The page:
From the Word
Of his own will he brought us forth by the word of truth, that we should be a kind of first fruits of his creatures.
James 1:18, RSV
The best thing Christ has sent us from on high is sonship. He brought us forth, made us his children, or heirs. We are truly called children born of God. But how are we born? Through “the word of truth,” or the true Word. By this statement James makes a far-reaching thrust at all factions and sects. They also have a word and boast much of their doctrine, but theirs is not the Word of truth whereby men are made children of God. But we have a Word whereby, as we are assured, God makes us his beloved children and justifies us, if we believe in that Word. He justifies us not through works or laws. The Christian must derive his sonship from his birth. The disciples of Moses, and all work-mongers, would effect it by commandments, extorting a work here and a work there, effecting nothing.
The children of God, John tells us, are they who believe on the name of Christ; who sincerely cling to the Word. They are children who cleave to the message that through Christ God forgives their sins and receives them into his favor; who adhere to this promise in all temptations, afflictions, and trouble. The Word here on earth is the jewel which secures sonship. Since God has so greatly blessed you as to make you his own begotten children, shall he not also give you every other good?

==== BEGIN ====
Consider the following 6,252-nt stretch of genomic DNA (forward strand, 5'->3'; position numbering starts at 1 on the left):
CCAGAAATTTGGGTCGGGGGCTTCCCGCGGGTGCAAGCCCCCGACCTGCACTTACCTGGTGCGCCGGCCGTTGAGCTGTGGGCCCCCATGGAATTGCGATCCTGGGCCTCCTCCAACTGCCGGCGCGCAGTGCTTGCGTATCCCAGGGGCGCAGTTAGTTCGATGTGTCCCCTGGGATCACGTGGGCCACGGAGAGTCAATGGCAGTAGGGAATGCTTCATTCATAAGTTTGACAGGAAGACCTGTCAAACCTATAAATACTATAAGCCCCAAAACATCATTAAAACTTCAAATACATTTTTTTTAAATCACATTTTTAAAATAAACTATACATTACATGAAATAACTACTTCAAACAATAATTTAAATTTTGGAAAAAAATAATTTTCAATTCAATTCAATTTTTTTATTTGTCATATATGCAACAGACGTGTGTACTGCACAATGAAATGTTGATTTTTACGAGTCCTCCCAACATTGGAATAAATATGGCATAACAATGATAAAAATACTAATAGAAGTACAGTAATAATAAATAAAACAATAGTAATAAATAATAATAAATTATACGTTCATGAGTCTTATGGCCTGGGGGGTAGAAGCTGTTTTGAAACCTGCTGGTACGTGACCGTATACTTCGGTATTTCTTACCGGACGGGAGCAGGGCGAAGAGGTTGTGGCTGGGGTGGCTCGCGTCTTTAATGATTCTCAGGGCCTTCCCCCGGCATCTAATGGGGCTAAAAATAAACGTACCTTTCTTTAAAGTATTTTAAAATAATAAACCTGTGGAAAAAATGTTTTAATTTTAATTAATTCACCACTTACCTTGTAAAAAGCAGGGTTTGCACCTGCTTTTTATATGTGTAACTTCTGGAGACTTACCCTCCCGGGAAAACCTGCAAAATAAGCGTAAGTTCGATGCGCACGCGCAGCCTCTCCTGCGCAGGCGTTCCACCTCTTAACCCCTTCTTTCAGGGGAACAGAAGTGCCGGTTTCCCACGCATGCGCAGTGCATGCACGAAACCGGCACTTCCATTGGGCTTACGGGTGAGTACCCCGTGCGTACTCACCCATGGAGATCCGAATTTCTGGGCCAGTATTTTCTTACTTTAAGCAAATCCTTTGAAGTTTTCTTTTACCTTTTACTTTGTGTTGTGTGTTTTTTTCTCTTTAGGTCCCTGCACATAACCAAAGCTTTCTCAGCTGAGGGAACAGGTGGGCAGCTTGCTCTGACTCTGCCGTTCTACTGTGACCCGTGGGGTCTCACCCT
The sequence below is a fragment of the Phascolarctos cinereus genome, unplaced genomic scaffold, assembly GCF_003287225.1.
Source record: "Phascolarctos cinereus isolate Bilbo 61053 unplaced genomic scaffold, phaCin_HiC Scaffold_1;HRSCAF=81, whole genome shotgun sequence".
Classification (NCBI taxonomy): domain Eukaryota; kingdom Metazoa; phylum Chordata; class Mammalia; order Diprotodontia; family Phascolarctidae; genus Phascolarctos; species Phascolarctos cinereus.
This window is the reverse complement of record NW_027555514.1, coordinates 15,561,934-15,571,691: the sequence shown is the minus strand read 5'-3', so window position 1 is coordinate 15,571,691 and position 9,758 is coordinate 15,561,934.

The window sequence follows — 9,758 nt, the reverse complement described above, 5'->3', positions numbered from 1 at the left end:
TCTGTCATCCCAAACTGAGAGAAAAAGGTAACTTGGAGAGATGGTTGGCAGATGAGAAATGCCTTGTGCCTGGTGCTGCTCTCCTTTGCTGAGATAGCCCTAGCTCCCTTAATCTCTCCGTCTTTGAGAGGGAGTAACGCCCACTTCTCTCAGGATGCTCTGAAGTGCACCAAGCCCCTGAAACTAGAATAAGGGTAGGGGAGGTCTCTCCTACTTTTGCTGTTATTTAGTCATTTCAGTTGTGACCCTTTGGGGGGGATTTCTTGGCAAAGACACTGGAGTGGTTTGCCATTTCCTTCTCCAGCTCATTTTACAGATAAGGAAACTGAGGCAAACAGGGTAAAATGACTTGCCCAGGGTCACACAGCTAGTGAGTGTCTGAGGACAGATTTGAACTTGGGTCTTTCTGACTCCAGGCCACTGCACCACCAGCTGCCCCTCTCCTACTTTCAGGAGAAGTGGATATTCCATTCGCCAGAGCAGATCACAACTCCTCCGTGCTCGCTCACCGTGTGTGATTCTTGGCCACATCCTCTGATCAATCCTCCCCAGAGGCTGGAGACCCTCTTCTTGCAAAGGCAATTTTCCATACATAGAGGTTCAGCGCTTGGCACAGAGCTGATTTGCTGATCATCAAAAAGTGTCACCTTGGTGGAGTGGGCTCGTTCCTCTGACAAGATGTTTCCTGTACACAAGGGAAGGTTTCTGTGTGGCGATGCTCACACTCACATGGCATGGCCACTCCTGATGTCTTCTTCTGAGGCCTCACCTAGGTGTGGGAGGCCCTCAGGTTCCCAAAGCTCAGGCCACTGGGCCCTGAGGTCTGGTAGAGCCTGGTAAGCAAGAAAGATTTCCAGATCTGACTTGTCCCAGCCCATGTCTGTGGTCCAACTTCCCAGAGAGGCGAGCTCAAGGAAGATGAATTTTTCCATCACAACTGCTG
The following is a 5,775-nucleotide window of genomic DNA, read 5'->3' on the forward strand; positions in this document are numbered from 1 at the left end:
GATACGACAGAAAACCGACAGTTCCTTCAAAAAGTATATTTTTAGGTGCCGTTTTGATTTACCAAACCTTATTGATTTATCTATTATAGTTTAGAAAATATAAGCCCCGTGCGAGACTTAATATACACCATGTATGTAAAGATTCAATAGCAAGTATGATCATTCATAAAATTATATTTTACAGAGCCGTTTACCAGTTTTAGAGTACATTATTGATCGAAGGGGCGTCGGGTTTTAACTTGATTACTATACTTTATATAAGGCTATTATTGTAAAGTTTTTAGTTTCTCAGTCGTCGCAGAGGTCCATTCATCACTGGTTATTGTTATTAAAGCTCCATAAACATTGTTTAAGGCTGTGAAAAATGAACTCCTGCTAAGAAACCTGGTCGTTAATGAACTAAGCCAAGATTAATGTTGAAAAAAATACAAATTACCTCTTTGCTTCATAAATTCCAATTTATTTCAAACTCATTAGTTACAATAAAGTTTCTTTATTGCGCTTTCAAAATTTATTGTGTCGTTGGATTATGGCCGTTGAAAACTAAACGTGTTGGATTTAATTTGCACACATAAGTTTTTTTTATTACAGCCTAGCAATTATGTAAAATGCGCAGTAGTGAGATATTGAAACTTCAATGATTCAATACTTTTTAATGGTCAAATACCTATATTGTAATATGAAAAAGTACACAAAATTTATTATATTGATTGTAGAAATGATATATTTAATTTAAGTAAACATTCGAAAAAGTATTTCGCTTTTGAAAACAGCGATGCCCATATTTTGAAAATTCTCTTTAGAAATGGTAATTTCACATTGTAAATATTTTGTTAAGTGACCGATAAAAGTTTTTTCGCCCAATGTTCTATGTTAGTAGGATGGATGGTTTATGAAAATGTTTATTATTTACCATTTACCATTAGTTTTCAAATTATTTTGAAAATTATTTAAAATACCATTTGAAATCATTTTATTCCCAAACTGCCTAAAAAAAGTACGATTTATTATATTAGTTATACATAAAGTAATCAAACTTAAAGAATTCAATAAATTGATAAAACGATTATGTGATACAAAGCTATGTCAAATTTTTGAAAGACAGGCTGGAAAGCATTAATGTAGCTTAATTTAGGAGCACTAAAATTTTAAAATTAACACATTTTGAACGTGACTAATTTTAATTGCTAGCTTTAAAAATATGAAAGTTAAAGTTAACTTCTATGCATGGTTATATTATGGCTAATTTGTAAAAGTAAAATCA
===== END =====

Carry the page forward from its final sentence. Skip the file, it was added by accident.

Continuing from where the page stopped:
Whence do we derive sonship? Not from your own will, not from your own powers or efforts. Were it so, I and other monks surely should have obtained it, independently of the Word; it would have been ours through the numerous works we performed in our monastic life. It is secured, says James, “of his will.” It never entered into the thought of man that we should in this way be made children of God. The idea did not grow in our gardens; it did not spring up in our wells. It came down from above, “from the Father of lights,” by Word and Spirit revealed to us and given into our hearts through the agency of the apostles and their successors, by whom the Word has been transmitted to us. Hence we did not secure it by our efforts or merits. Of his fatherly will and good pleasure was it conferred upon us; of pure grace and mercy he gave it.
Luther, Martin, and John Sander. Devotional Readings from Luther’s Works for Every Day of the Year. Augustana Book Concern, 1915, pp. 167–68.